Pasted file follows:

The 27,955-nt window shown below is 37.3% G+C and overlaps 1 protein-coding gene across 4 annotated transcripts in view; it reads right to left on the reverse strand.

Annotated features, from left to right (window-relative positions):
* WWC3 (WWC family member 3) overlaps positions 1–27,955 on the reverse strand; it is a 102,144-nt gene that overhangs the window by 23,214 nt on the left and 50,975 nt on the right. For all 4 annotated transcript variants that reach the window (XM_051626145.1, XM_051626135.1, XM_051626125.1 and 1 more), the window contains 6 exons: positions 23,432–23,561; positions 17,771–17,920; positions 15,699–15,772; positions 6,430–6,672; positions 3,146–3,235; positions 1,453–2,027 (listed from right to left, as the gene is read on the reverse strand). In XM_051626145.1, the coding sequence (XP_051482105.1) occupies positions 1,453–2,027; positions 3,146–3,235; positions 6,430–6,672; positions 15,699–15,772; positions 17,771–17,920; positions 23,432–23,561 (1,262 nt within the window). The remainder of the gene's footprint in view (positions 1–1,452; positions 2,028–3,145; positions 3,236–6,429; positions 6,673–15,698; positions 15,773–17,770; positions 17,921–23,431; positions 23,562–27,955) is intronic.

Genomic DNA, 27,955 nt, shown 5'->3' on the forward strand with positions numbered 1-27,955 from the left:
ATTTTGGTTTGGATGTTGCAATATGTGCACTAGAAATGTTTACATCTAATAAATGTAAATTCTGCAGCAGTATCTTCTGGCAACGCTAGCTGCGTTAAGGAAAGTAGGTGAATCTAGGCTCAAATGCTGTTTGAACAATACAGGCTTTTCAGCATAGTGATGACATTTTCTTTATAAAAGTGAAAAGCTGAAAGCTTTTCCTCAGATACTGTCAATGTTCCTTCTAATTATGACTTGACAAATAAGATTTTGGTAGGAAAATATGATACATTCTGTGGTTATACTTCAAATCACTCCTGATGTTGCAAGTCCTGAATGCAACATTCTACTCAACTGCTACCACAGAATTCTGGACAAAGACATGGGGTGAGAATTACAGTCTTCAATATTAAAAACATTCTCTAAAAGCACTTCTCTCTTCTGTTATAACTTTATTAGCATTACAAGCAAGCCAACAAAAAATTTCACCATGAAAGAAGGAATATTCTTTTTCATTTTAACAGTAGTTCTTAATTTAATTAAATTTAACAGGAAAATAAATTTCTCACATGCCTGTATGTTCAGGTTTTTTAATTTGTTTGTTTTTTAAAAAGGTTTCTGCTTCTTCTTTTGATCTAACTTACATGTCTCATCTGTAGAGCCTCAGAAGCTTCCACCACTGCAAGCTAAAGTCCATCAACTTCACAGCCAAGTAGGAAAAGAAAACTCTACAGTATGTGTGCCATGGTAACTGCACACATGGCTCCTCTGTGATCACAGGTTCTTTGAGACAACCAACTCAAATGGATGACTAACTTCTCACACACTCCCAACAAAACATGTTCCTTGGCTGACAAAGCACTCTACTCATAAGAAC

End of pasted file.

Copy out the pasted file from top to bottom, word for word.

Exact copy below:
The 27,955-nt window shown below is 37.3% G+C and overlaps 1 protein-coding gene across 4 annotated transcripts in view; it reads right to left on the reverse strand.

Annotated features, from left to right (window-relative positions):
* WWC3 (WWC family member 3) overlaps positions 1–27,955 on the reverse strand; it is a 102,144-nt gene that overhangs the window by 23,214 nt on the left and 50,975 nt on the right. For all 4 annotated transcript variants that reach the window (XM_051626145.1, XM_051626135.1, XM_051626125.1 and 1 more), the window contains 6 exons: positions 23,432–23,561; positions 17,771–17,920; positions 15,699–15,772; positions 6,430–6,672; positions 3,146–3,235; positions 1,453–2,027 (listed from right to left, as the gene is read on the reverse strand). In XM_051626145.1, the coding sequence (XP_051482105.1) occupies positions 1,453–2,027; positions 3,146–3,235; positions 6,430–6,672; positions 15,699–15,772; positions 17,771–17,920; positions 23,432–23,561 (1,262 nt within the window). The remainder of the gene's footprint in view (positions 1–1,452; positions 2,028–3,145; positions 3,236–6,429; positions 6,673–15,698; positions 15,773–17,770; positions 17,921–23,431; positions 23,562–27,955) is intronic.

Genomic DNA, 27,955 nt, shown 5'->3' on the forward strand with positions numbered 1-27,955 from the left:
ATTTTGGTTTGGATGTTGCAATATGTGCACTAGAAATGTTTACATCTAATAAATGTAAATTCTGCAGCAGTATCTTCTGGCAACGCTAGCTGCGTTAAGGAAAGTAGGTGAATCTAGGCTCAAATGCTGTTTGAACAATACAGGCTTTTCAGCATAGTGATGACATTTTCTTTATAAAAGTGAAAAGCTGAAAGCTTTTCCTCAGATACTGTCAATGTTCCTTCTAATTATGACTTGACAAATAAGATTTTGGTAGGAAAATATGATACATTCTGTGGTTATACTTCAAATCACTCCTGATGTTGCAAGTCCTGAATGCAACATTCTACTCAACTGCTACCACAGAATTCTGGACAAAGACATGGGGTGAGAATTACAGTCTTCAATATTAAAAACATTCTCTAAAAGCACTTCTCTCTTCTGTTATAACTTTATTAGCATTACAAGCAAGCCAACAAAAAATTTCACCATGAAAGAAGGAATATTCTTTTTCATTTTAACAGTAGTTCTTAATTTAATTAAATTTAACAGGAAAATAAATTTCTCACATGCCTGTATGTTCAGGTTTTTTAATTTGTTTGTTTTTTAAAAAGGTTTCTGCTTCTTCTTTTGATCTAACTTACATGTCTCATCTGTAGAGCCTCAGAAGCTTCCACCACTGCAAGCTAAAGTCCATCAACTTCACAGCCAAGTAGGAAAAGAAAACTCTACAGTATGTGTGCCATGGTAACTGCACACATGGCTCCTCTGTGATCACAGGTTCTTTGAGACAACCAACTCAAATGGATGACTAACTTCTCACACACTCCCAACAAAACATGTTCCTTGGCTGACAAAGCACTCTACTCATAAGAAC